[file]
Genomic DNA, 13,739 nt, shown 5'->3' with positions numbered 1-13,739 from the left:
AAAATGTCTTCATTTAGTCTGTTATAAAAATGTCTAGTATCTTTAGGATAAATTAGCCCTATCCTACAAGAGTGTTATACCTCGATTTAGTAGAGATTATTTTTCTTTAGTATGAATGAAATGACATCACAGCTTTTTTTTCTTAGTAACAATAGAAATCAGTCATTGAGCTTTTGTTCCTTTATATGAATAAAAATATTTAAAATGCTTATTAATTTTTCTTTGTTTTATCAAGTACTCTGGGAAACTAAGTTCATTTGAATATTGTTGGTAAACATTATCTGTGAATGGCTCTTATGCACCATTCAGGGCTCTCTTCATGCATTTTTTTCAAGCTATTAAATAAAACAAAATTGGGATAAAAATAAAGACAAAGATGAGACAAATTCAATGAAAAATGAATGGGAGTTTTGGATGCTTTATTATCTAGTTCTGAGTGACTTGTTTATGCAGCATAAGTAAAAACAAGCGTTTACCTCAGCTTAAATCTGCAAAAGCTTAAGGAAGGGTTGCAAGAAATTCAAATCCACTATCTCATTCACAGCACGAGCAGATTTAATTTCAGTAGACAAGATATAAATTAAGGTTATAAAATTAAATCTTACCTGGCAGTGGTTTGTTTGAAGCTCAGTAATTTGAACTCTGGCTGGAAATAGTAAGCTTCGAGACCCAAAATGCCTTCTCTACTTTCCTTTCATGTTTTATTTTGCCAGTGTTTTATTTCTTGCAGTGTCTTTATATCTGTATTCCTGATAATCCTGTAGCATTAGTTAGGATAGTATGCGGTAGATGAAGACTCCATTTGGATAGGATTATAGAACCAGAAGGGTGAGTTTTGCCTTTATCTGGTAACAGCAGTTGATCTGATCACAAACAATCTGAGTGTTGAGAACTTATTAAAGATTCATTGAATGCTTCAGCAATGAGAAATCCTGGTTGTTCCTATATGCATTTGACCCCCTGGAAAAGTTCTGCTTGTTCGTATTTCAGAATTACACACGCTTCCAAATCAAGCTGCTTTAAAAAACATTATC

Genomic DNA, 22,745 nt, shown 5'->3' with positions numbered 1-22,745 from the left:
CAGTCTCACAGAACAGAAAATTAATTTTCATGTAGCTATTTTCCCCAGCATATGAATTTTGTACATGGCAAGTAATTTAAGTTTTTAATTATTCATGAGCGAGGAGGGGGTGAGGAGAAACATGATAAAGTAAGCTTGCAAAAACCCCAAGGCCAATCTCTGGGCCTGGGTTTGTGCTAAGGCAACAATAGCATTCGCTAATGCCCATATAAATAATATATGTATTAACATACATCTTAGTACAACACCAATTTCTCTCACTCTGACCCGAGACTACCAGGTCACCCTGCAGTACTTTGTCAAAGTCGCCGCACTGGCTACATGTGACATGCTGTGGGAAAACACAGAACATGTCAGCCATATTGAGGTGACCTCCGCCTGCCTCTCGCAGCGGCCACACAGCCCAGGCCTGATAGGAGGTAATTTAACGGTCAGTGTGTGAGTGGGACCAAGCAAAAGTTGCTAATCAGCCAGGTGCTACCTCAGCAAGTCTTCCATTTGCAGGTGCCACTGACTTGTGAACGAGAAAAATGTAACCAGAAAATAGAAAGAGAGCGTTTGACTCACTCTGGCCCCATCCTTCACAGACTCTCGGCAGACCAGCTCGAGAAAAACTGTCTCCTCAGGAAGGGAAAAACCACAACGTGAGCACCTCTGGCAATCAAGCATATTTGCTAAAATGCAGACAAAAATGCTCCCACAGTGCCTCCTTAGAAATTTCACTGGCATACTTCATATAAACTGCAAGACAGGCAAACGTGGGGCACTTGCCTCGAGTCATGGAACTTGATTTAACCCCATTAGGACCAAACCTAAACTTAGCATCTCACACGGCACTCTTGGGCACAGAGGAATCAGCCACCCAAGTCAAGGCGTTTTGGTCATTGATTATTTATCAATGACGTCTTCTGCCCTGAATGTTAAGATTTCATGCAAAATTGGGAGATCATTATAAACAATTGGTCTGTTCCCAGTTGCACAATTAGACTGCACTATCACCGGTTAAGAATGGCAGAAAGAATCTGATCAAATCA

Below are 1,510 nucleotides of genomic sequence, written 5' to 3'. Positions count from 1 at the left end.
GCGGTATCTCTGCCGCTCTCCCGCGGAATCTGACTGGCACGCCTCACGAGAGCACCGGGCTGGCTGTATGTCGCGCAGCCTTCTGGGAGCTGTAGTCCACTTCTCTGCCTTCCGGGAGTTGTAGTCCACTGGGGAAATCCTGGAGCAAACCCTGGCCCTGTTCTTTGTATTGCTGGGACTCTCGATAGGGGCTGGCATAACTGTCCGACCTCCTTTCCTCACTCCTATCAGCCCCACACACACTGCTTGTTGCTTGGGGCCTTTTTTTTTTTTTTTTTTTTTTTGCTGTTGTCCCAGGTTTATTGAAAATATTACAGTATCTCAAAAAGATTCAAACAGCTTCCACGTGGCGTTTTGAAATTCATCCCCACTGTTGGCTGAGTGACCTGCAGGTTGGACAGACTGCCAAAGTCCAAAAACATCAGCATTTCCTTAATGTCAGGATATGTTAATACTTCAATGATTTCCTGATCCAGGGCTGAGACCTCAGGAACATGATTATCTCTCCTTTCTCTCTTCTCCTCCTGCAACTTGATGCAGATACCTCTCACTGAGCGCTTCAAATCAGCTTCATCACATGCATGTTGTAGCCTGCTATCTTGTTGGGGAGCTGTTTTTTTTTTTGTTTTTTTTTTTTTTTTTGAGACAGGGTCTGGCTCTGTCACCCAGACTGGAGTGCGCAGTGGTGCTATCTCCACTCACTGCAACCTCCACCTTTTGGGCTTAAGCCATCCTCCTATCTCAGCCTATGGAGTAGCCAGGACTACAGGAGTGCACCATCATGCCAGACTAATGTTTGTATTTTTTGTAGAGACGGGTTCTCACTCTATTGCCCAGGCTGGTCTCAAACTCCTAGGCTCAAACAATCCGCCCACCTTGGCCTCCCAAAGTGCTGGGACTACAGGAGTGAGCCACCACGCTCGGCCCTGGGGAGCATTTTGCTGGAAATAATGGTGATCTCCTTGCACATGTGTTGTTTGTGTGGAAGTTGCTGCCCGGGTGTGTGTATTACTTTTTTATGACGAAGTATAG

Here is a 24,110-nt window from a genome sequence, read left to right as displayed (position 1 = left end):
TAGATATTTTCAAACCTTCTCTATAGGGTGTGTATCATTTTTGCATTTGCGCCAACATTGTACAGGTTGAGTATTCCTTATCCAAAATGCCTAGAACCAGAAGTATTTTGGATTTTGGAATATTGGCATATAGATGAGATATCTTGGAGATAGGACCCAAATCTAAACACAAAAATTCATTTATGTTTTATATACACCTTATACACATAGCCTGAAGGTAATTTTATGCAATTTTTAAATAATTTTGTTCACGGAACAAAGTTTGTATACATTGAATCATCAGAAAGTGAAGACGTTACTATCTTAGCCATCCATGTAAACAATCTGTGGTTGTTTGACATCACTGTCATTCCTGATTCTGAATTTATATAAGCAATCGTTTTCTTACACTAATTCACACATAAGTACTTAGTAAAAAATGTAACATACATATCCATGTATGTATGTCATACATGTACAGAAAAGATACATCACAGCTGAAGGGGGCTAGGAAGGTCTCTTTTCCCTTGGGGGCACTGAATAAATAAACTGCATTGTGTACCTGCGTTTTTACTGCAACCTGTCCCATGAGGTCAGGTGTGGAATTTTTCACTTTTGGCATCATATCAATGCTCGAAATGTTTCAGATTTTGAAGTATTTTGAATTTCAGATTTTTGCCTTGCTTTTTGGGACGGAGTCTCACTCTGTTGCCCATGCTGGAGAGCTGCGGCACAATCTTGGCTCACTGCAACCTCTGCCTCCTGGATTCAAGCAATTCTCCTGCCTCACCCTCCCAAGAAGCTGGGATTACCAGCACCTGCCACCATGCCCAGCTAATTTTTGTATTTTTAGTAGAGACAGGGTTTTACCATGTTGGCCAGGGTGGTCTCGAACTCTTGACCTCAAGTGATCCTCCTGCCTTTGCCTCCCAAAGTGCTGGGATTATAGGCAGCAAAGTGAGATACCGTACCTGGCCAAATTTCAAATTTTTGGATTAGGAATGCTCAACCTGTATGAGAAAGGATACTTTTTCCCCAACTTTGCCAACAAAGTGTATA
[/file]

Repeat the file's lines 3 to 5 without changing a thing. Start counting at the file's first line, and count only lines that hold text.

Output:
Genomic DNA, 22,745 nt, shown 5'->3' with positions numbered 1-22,745 from the left:
CAGTCTCACAGAACAGAAAATTAATTTTCATGTAGCTATTTTCCCCAGCATATGAATTTTGTACATGGCAAGTAATTTAAGTTTTTAATTATTCATGAGCGAGGAGGGGGTGAGGAGAAACATGATAAAGTAAGCTTGCAAAAACCCCAAGGCCAATCTCTGGGCCTGGGTTTGTGCTAAGGCAACAATAGCATTCGCTAATGCCCATATAAATAATATATGTATTAACATACATCTTAGTACAACACCAATTTCTCTCACTCTGACCCGAGACTACCAGGTCACCCTGCAGTACTTTGTCAAAGTCGCCGCACTGGCTACATGTGACATGCTGTGGGAAAACACAGAACATGTCAGCCATATTGAGGTGACCTCCGCCTGCCTCTCGCAGCGGCCACACAGCCCAGGCCTGATAGGAGGTAATTTAACGGTCAGTGTGTGAGTGGGACCAAGCAAAAGTTGCTAATCAGCCAGGTGCTACCTCAGCAAGTCTTCCATTTGCAGGTGCCACTGACTTGTGAACGAGAAAAATGTAACCAGAAAATAGAAAGAGAGCGTTTGACTCACTCTGGCCCCATCCTTCACAGACTCTCGGCAGACCAGCTCGAGAAAAACTGTCTCCTCAGGAAGGGAAAAACCACAACGTGAGCACCTCTGGCAATCAAGCATATTTGCTAAAATGCAGACAAAAATGCTCCCACAGTGCCTCCTTAGAAATTTCACTGGCATACTTCATATAAACTGCAAGACAGGCAAACGTGGGGCACTTGCCTCGAGTCATGGAACTTGATTTAACCCCATTAGGACCAAACCTAAACTTAGCATCTCACACGGCACTCTTGGGCACAGAGGAATCAGCCACCCAAGTCAAGGCGTTTTGGTCATTGATTATTTATCAATGACGTCTTCTGCCCTGAATGTTAAGATTTCATGCAAAATTGGGAGATCATTATAAACAATTGGTCTGTTCCCAGTTGCACAATTAGACTGCACTATCACCGGTTAAGAATGGCAGAAAGAATCTGATCAAATCA

Below are 1,510 nucleotides of genomic sequence, written 5' to 3'. Positions count from 1 at the left end.